Christeen Grant of “Sitamani”:
Hot summery weather continued in February, and several good periods of rain fell. On the 26 February we had a typical summer thunderstorm, wild winds, lightning and cracking thunder. However the grasses and exotic trees are already turning to autumn colours and soft mist fills the valley below us most mornings, quickly evaporating as the sun rises.
Flowers are sparse, but here and there are surprise jewels. Berkheya setifera glow golden, though most have seeded. Gladiolus ecklonii have flowered well this year. Very dainty flowers, which I think are Golden Swans, Crocosmia masonorum sparkle!
Another orchid first sighting for me is Habenaria ciliosa, and they were out in profusion on the hillside, I counted ±40 flowering plants. Kniphofia laxiflora, Pentanisia augustifolia, Flower Stachys aethiopica and Watsonia densiflora were a few of the other flowers seen.
A couple of flowering grasses and one Mushroom also caught my eye.
Birds have been very active, particularly a Black-backed Puffback who has spent hours defending his territory, unfortunately the ‘intruder’ was his own reflection on the window panes. The Cape Robin-Chats love the birdbath on the verandah in the early evening. Most of the Village Weaver nests have fallen from the Pin Oak, though I saw what could be a juvenile inspecting a remaining nest. A pair of Malachite Sunbirds have been flitting over the hillside over the past couple of weeks.
Not as many moths around now, but I did see a Handmaiden Amata sp. which is active during the day settled on a grass seed inflorescence.
A tiny spider hung suspended in its beautiful web.
Most evenings the Black-backed Jackal yip and call. A pair of Duiker are seen regularly together at the moment, one morning they came within 10m of the kitchen door.
Caroline McKerrow of “Stormy Hill”:
In February Stormy Hill has been targeted by a African Harrier-Hawk (previously known as Gymnogene). This large bird has been hunting our smaller birds etc. which has caused a lot of upheaval as the dogs go crazy barking at it every time it comes around. I’ve also seen a couple of Common (Grey) Duiker and some Common Reedbuck. The Vervet Monkeys have visited a few times which is good. So nice to watch their antics in the trees. A smallish black snake slithered through a hole into my bedroom but I’m happy to say that I can’t find it in there now so I’m assuming he slithered back out again. At least I hope so…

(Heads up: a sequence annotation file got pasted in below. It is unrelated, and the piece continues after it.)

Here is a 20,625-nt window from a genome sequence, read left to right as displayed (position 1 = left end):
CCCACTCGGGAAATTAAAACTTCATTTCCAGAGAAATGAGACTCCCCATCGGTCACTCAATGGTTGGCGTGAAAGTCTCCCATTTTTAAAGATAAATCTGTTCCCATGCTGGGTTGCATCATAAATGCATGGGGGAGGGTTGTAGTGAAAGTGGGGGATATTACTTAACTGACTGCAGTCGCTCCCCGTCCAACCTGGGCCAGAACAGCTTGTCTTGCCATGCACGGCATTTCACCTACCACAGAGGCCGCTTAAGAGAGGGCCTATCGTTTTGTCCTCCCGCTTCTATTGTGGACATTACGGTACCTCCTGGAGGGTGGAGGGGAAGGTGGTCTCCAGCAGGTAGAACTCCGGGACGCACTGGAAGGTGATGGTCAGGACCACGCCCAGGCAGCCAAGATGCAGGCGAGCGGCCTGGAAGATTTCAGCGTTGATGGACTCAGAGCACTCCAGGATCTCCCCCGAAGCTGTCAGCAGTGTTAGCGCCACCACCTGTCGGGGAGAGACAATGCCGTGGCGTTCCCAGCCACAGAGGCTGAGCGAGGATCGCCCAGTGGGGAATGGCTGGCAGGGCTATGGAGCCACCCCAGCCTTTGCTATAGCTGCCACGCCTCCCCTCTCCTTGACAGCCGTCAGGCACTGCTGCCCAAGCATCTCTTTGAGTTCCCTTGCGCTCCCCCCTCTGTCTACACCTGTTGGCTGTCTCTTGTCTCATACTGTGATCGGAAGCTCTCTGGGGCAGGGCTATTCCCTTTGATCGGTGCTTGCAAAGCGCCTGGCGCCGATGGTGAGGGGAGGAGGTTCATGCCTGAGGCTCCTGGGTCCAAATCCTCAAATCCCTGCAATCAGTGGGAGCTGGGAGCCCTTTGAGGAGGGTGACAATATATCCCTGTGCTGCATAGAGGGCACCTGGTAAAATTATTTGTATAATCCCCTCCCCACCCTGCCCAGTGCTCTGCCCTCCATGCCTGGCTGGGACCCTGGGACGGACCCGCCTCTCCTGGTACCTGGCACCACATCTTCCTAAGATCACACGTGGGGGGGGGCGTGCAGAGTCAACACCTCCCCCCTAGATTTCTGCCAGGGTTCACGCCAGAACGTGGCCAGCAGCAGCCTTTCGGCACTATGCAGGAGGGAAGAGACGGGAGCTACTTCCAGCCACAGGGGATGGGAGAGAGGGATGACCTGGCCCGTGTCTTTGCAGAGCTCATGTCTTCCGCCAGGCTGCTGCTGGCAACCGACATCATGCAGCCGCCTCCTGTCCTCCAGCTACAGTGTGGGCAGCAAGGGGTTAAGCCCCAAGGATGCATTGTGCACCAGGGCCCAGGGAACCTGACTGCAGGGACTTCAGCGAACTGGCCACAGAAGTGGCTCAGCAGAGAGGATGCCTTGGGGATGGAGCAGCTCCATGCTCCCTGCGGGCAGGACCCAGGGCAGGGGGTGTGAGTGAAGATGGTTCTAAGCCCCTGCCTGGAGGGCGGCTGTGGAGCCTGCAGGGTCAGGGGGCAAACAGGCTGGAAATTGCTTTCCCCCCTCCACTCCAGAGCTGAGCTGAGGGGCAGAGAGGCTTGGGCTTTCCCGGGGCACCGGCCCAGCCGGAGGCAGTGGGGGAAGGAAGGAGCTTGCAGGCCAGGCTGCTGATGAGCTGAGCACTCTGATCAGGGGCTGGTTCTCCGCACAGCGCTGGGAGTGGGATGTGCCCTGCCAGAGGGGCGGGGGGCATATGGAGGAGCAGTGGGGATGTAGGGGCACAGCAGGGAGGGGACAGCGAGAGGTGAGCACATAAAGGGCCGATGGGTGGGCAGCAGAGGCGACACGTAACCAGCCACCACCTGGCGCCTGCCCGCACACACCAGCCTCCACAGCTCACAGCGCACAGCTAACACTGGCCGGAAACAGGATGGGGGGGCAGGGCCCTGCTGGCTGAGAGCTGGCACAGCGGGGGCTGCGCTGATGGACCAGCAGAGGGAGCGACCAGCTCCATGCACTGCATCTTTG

Crystelle Wilson of “Gramarye”:
The district put on stunning displays of fields full of Kniphofia praecox along the Elandsriver.
An unusual sighting this month was Ant-eating Chat along the road to Ncwadi. I have seen this bird in the valley below, but not on the ridge before. There was a small group of about six birds.
There were still a number of juvenile birds honing their balancing skills. Levaillant’s Cisticola is the one with a rufous crown, while Zitting Cisticola has a streaked crown and darker facial markings.
Youngsters that haven’t developed red bills yet were Malachite Kingfisher
And Black-headed Oriole, which also had juvenile streaking on the chest
Early autumn, and the Barn Swallows are beginning to congregate prior to their migration north
The atlas list for the Elandshoek pentad 2935_3000: Olive Thrush, African Fish-eagle, Blue Crane,
Giant Kingfisher, Barn Owl, Cape Robin-Chat, Southern Grey-headed Sparrow, House Sparrow, Cape Sparrow, Black Saw-wing, Purple Heron,Spotted Eagle-owl, Spectacled Weaver, Willow Warbler, Pied Kingfisher, White-rumped Swift, Brown-throated Martin, Black Crake, Red-necked Spurfowl, African Wattled Lapwing, Jackal Buzzard, Lanner Falcon, Sombre Greenbul, Wailing Cisticola, Southern Boubou, Red-knobbed Coot, Hamerkop, Common Waxbill, Cattle Egret, Amur Falcon, White Stork, Village Weaver, Cape Glossy Starling, Greater Honeyguide, Cape White-eye, Common Fiscal, White-throated Swallow, Blacksmith Lapwing, Common Moorhen, African Quailfinch, Cape Wagtail, Red-chested Flufftail, African Rail, Steppe Buzzard,
Southern Red Bishop, Cape Weaver, Cape Grassbird, Yellow-billed Kite, Amethyst Sunbird, Speckled Pigeon, Bokmakierie, Fan-tailed Widowbird, Common Quail, Drakensberg Prinia, Wing-snapping Cisticola, Cape Longclaw, South African Shelduck, Spur-winged Goose, Zitting Cisticola, Diderick Cuckoo, Great Egret, Little Grebe, African Firefinch, Red-throated Wryneck, African Hoopoe, Dark-capped Bulbul, Black-headed Heron, Greater Striped Swallow, Barn Swallow, White-breasted Cormorant, Long-crested Eagle, Levaillant’s Cisticola, African Darter, Reed Cormorant, Black-headed Oriole, Secretarybird, Egyptian Goose, African Stonechat, Grey Crowned Crane, Red-collared Widowbird, Speckled Mousebird, Red-eyed Dove, Cape Turtle-dove, Cape Crow, Dark-capped Yellow Warbler, Little Rush-warbler, Yellow-billed Duck, African Sacred Ibis, Fork-tailed Drongo, African Dusky Flycatcher, Pin-tailed Whydah, African Harrier-Hawk.